Have you ever asked a colleague to screen your phone calls because you just don’t feel like talking to someone? Or experienced a feeling of dread when your phone rings or when making a call? Do you prefer to text or email instead? Welcome to telephonophobia – the increasing avoidance of phone calls in favour of text-based communications.
What is telephonophobia?
A recent survey of office workers across the UK revealed that more than three-quarters of younger workers, millennials, feel anxious about talking over the telephone. This compares to just 40% of the baby boomer working population, marking a mismatch in communication preferences and expectations.
As a result of this growing avoidance of using the telephone for business communication and developments in other communication technology, workers are now favouring text-based options. What they are finding is that telephone alternatives are leading to great efficiency and productivity.
The benefits of putting down the telephone
Most people have heard of the phrase, ‘it’s good to talk’, and this is still very much the case today. What is changing, however, is the method people use to do it. Globalisation, remote working, the internet and the fact that many businesses now span different time zones, mean that it is essential for business communication to take place 24 hours a day.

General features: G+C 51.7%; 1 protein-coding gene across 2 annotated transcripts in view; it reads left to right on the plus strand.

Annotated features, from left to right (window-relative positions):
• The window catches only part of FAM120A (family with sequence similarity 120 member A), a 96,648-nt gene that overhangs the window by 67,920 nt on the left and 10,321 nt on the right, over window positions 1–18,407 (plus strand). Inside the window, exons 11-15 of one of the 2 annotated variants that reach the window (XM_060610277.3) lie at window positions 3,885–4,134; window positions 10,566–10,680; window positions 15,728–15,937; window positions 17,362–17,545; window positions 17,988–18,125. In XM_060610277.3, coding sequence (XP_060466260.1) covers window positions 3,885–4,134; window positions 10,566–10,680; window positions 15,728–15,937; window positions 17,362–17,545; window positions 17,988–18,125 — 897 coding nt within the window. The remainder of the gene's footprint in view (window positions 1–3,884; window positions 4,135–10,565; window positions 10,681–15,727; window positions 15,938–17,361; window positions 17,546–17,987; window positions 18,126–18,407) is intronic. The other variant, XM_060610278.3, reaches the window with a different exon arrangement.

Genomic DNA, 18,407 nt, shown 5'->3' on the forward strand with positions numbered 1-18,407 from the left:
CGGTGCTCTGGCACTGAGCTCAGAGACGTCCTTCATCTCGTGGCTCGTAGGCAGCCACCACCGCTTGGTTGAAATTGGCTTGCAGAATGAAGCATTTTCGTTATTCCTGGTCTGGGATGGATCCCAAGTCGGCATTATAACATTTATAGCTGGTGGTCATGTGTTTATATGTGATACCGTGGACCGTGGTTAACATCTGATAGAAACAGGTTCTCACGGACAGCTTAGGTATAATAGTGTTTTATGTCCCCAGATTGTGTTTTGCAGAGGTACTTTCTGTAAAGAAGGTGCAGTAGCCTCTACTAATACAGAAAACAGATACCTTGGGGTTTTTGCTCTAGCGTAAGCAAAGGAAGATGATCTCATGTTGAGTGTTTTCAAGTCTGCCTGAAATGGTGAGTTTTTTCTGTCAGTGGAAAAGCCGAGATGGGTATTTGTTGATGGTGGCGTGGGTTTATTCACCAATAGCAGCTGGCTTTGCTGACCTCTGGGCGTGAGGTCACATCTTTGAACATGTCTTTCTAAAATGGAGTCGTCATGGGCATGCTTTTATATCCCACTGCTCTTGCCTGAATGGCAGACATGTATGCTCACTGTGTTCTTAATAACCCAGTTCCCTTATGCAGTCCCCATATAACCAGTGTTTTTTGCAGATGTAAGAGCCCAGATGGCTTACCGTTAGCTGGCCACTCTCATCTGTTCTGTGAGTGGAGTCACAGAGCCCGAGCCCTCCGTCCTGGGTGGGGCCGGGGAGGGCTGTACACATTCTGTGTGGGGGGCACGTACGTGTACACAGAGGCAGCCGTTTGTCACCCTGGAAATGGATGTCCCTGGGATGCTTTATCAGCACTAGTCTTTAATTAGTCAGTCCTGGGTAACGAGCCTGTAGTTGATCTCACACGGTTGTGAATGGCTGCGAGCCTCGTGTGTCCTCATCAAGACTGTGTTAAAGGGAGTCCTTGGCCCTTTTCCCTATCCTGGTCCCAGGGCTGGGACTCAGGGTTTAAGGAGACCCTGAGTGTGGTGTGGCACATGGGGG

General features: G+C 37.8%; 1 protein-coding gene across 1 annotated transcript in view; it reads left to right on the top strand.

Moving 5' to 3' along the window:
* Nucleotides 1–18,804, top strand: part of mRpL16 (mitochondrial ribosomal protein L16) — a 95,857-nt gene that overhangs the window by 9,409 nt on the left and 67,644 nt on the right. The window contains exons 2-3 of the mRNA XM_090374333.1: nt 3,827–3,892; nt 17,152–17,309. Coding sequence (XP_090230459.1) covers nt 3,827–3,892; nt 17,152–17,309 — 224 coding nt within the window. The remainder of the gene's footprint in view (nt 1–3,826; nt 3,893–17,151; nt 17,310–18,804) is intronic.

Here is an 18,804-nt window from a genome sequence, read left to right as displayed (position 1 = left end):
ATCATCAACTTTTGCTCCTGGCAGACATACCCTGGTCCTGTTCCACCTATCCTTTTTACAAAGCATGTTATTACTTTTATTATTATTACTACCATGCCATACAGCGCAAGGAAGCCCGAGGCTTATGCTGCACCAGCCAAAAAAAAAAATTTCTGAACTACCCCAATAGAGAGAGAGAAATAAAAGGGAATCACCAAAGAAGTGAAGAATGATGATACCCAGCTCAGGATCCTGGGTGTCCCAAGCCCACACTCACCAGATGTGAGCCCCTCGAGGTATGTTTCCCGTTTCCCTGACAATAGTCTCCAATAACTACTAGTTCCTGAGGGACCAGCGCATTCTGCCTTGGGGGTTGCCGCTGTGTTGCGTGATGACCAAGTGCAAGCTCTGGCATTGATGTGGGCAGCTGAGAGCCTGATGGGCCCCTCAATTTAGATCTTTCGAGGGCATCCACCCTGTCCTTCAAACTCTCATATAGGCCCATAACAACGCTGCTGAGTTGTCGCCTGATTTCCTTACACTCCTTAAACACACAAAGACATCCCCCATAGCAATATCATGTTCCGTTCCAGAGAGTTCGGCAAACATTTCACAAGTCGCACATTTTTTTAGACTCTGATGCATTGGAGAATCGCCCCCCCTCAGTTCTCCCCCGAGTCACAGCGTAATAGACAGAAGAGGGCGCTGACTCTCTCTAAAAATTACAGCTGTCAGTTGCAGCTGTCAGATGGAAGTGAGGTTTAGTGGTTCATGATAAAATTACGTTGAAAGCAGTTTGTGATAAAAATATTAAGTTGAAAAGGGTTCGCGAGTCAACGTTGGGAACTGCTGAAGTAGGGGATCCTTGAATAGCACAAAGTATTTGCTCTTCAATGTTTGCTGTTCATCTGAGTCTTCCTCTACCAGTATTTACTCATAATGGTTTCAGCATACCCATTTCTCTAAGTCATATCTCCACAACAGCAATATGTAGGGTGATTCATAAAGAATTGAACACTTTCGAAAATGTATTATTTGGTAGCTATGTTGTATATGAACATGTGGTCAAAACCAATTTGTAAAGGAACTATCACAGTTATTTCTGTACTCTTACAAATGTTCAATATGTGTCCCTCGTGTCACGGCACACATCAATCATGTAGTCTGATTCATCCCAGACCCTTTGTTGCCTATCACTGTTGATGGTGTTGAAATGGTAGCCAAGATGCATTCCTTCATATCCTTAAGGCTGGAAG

It is not always practical to pick up the phone. It is far more efficient to be able to send an email, or use an instant-chat style messenger service. The benefits to this are obvious when you consider conversations that need to take place across different locations or time-zones, but there are also advantages in open-plan offices, where overheard conversations can be awkward or subject to distractions.
The efficiency of the written word
A successful phone conversation requires 100 per cent commitment, stripping away the handy ability to multi-task. They are also likely to be time-consuming to achieve the same result which could also be reached via a short, succinct email. Phone calls can make people feel pressured to answer there and then, whereas emails enable more time for an answer to be given.
Another added benefit is that – by their very nature – written business communication leaves a record of what is being said. They completely remove the need to take notes or try to remember what was said in a phone call.
Of course, all of these benefits by no means suggest that there is no place for the telephone in today’s business world. There are still times when a verbal conversation is of value, such as an initial chat with a colleague or client to ascertain their chosen form of communication, or for when an urgent answer is required.
The key is in identifying which channels are fit for purpose for different needs and adapting your approach as necessary.
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Don’t let telephonophobia hold your business back!